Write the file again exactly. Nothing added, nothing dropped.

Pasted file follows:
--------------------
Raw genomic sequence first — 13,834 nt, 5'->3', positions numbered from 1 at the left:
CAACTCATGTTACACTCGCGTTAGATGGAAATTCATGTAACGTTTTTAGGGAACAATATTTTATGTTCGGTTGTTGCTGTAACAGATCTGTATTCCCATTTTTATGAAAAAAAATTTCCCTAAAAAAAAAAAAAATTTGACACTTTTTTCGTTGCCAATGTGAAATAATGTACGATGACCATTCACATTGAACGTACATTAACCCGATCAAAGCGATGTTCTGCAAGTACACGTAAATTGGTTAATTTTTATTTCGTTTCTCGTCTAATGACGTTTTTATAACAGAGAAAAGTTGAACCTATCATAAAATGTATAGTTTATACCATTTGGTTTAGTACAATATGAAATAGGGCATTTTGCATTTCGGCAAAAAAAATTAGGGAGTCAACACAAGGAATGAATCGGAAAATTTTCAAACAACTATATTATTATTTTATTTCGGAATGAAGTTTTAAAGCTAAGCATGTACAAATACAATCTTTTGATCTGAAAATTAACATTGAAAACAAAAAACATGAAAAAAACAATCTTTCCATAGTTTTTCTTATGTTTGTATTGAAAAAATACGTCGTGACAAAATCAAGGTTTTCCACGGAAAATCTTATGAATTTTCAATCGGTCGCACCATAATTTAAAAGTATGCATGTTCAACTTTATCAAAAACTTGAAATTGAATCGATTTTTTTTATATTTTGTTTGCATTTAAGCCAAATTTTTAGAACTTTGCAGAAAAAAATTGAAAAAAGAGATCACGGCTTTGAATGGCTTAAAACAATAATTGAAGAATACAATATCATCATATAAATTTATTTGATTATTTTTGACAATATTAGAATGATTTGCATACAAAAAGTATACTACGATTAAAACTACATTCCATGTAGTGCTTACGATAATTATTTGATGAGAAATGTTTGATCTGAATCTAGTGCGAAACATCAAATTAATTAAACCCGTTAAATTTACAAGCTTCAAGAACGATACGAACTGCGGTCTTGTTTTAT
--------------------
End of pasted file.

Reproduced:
Raw genomic sequence first — 13,834 nt, 5'->3', positions numbered from 1 at the left:
CAACTCATGTTACACTCGCGTTAGATGGAAATTCATGTAACGTTTTTAGGGAACAATATTTTATGTTCGGTTGTTGCTGTAACAGATCTGTATTCCCATTTTTATGAAAAAAAATTTCCCTAAAAAAAAAAAAAATTTGACACTTTTTTCGTTGCCAATGTGAAATAATGTACGATGACCATTCACATTGAACGTACATTAACCCGATCAAAGCGATGTTCTGCAAGTACACGTAAATTGGTTAATTTTTATTTCGTTTCTCGTCTAATGACGTTTTTATAACAGAGAAAAGTTGAACCTATCATAAAATGTATAGTTTATACCATTTGGTTTAGTACAATATGAAATAGGGCATTTTGCATTTCGGCAAAAAAAATTAGGGAGTCAACACAAGGAATGAATCGGAAAATTTTCAAACAACTATATTATTATTTTATTTCGGAATGAAGTTTTAAAGCTAAGCATGTACAAATACAATCTTTTGATCTGAAAATTAACATTGAAAACAAAAAACATGAAAAAAACAATCTTTCCATAGTTTTTCTTATGTTTGTATTGAAAAAATACGTCGTGACAAAATCAAGGTTTTCCACGGAAAATCTTATGAATTTTCAATCGGTCGCACCATAATTTAAAAGTATGCATGTTCAACTTTATCAAAAACTTGAAATTGAATCGATTTTTTTTATATTTTGTTTGCATTTAAGCCAAATTTTTAGAACTTTGCAGAAAAAAATTGAAAAAAGAGATCACGGCTTTGAATGGCTTAAAACAATAATTGAAGAATACAATATCATCATATAAATTTATTTGATTATTTTTGACAATATTAGAATGATTTGCATACAAAAAGTATACTACGATTAAAACTACATTCCATGTAGTGCTTACGATAATTATTTGATGAGAAATGTTTGATCTGAATCTAGTGCGAAACATCAAATTAATTAAACCCGTTAAATTTACAAGCTTCAAGAACGATACGAACTGCGGTCTTGTTTTAT